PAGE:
Yes—that is how successful the white male movement of 1776 has been. It took until 1865 for black men to win the right to vote and until 1920 for women to join in on the freedom. So yes, by 2008 we are all still walking on eggshells about which one of us non-white-men will piss off the Republicans the least, as a political strategy. Should women support women this time? Is that even safe?

 

Needless to say, women were more than happy to step aside and let the less-experienced black man take her place in line. So happy for you! Because we are democrats and we are a team, right? It’s not about experience, skill or merit when it comes to man versus woman, we women totally get that. We know how disgusting you think it is for us to vote for someone “just because” they are a woman, as though being represented in government is not something to strive for.

 

I know how disgusting it is for me to begrudge America the experience of a black first family. It’s like being mad at the new hire for getting promoted before you; you can see he’s doing a great job, but it is still unfair that he didn’t put in his dues. And that unfair promotion has a ripple effect.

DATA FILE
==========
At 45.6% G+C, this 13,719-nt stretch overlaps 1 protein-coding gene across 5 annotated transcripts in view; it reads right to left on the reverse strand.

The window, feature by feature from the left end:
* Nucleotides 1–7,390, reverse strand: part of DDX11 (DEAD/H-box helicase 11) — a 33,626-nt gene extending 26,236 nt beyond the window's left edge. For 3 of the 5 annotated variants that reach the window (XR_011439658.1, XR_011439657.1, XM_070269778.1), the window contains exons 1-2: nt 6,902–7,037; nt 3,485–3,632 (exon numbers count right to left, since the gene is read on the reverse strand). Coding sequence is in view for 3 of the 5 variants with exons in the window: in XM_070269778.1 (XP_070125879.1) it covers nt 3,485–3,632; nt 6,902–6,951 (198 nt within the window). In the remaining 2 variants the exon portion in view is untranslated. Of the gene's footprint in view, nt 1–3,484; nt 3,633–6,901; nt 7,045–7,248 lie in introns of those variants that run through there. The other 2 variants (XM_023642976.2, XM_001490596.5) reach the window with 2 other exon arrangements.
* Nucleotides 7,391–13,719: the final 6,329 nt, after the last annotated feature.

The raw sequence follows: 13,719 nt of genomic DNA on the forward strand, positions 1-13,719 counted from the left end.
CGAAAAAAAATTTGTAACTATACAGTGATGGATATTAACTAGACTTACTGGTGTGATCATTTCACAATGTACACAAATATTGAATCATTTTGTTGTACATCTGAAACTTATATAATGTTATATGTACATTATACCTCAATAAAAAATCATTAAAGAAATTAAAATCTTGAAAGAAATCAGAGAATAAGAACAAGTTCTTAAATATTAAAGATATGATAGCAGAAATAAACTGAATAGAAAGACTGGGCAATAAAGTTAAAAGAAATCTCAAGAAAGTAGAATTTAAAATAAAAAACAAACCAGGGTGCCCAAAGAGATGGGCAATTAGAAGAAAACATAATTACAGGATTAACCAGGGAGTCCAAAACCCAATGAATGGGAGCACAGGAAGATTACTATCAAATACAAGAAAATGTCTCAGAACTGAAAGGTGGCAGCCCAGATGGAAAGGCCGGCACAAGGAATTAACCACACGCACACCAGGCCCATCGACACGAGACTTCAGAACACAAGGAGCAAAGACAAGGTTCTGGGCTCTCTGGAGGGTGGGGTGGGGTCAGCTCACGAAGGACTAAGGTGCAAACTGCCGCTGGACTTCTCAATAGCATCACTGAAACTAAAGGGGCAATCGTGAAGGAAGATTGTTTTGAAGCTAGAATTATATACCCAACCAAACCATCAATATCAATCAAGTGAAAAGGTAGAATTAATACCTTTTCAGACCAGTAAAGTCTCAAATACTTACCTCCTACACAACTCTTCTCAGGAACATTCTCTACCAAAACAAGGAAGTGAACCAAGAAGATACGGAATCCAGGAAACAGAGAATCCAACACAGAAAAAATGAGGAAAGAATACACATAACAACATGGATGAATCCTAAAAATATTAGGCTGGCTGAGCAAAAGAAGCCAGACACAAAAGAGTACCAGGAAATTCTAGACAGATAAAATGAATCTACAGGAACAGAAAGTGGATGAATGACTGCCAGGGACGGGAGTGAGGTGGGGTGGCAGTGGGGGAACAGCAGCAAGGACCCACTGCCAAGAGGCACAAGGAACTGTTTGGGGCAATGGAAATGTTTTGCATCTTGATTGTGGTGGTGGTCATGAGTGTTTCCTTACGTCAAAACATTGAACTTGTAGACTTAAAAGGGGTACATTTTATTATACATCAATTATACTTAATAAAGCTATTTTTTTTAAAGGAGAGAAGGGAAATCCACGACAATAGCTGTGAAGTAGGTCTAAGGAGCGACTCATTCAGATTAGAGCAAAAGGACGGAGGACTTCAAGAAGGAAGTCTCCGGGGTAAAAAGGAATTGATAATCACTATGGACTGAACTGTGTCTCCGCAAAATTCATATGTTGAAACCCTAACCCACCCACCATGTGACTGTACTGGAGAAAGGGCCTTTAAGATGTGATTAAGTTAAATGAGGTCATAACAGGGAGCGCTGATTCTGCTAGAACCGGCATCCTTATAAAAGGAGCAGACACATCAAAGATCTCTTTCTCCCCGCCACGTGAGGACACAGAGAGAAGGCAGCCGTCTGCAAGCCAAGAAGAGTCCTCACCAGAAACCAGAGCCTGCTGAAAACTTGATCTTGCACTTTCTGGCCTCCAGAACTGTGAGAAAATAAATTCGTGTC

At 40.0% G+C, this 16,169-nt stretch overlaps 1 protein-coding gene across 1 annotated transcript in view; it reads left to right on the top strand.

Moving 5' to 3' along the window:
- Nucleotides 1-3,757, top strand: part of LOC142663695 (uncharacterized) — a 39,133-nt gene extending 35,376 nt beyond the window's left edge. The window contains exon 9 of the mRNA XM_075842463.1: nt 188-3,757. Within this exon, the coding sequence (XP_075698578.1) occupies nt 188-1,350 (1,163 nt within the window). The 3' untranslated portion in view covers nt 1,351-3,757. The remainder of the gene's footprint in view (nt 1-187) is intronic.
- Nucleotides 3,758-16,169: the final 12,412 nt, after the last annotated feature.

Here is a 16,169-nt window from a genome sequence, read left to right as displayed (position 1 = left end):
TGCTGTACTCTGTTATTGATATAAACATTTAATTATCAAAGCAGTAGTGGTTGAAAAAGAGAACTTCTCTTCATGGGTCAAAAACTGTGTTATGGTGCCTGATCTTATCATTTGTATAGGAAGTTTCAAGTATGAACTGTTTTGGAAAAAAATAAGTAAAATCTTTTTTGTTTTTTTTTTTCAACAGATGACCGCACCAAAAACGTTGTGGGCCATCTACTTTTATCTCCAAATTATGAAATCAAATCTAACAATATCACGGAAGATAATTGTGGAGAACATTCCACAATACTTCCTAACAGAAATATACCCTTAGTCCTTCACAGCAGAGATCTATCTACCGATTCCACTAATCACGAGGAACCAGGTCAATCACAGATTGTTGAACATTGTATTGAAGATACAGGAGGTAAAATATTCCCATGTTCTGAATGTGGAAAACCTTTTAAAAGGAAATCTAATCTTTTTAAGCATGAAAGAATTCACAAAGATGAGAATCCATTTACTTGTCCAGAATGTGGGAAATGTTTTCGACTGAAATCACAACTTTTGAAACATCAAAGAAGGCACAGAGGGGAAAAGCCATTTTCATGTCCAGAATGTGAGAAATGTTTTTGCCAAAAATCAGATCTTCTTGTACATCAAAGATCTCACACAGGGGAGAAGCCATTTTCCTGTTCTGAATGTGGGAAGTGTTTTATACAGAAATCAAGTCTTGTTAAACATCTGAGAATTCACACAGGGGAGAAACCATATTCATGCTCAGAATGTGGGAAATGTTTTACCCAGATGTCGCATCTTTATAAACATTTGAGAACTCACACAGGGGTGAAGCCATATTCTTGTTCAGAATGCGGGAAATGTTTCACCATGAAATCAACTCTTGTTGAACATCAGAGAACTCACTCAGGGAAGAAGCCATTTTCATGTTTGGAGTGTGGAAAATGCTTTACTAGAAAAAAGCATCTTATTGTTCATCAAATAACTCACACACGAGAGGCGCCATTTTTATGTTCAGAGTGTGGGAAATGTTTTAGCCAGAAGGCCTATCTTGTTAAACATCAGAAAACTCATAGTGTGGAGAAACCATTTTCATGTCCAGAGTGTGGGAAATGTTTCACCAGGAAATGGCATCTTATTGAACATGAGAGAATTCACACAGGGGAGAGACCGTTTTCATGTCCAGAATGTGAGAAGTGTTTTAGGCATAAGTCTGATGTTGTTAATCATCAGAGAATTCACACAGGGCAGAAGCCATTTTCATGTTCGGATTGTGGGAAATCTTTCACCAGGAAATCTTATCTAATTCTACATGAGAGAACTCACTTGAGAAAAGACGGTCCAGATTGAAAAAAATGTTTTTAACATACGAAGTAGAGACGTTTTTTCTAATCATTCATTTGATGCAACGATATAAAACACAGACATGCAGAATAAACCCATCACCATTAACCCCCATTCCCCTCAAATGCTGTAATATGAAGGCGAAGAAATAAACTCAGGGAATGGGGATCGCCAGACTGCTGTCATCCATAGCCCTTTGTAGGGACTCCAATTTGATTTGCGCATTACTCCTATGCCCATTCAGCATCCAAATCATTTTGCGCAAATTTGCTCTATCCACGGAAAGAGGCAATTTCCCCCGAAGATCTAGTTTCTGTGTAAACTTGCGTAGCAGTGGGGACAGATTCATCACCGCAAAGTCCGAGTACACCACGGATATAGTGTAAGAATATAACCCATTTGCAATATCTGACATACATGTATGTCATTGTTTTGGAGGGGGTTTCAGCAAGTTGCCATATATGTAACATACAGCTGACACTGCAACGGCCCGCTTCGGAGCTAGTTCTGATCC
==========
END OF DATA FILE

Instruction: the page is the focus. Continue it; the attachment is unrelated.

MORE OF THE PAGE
Because who cares that history tells us it will now take 53 more years for America to experience their first woman President. “No taxation without representation” is a sassy phrase that only applies to white men; it’s not a real call to action that has aaaaaaaaanything to do with a REVOLUTION.

 

Revolution? For What? Because Planned Parenthood is being defunded? Because our President Elect brags about abusing his power to sexually assault women? Because sexual assault is not something white men are criminalized for perpetrating? Because white men remain in charge of women’s healthcare? Because of the pay gap?

 

“It may well be that we will have to repent in this generation. Not merely for the vitriolic words and the violent actions of the bad people, but for the appalling silence and indifference of the good people who sit around and say, ‘Wait on time.’”

~Dr. Martin Luther King

 

Thank you, Dr. Martin Luther King, I needed a man to tell me what I already knew to be true: telling me to wait is a subversive form of discrimination. In the 8 years I’ve been waiting to be represented in government by a black man, I’ve decided that it does actually need to be a woman president in order for valid representation.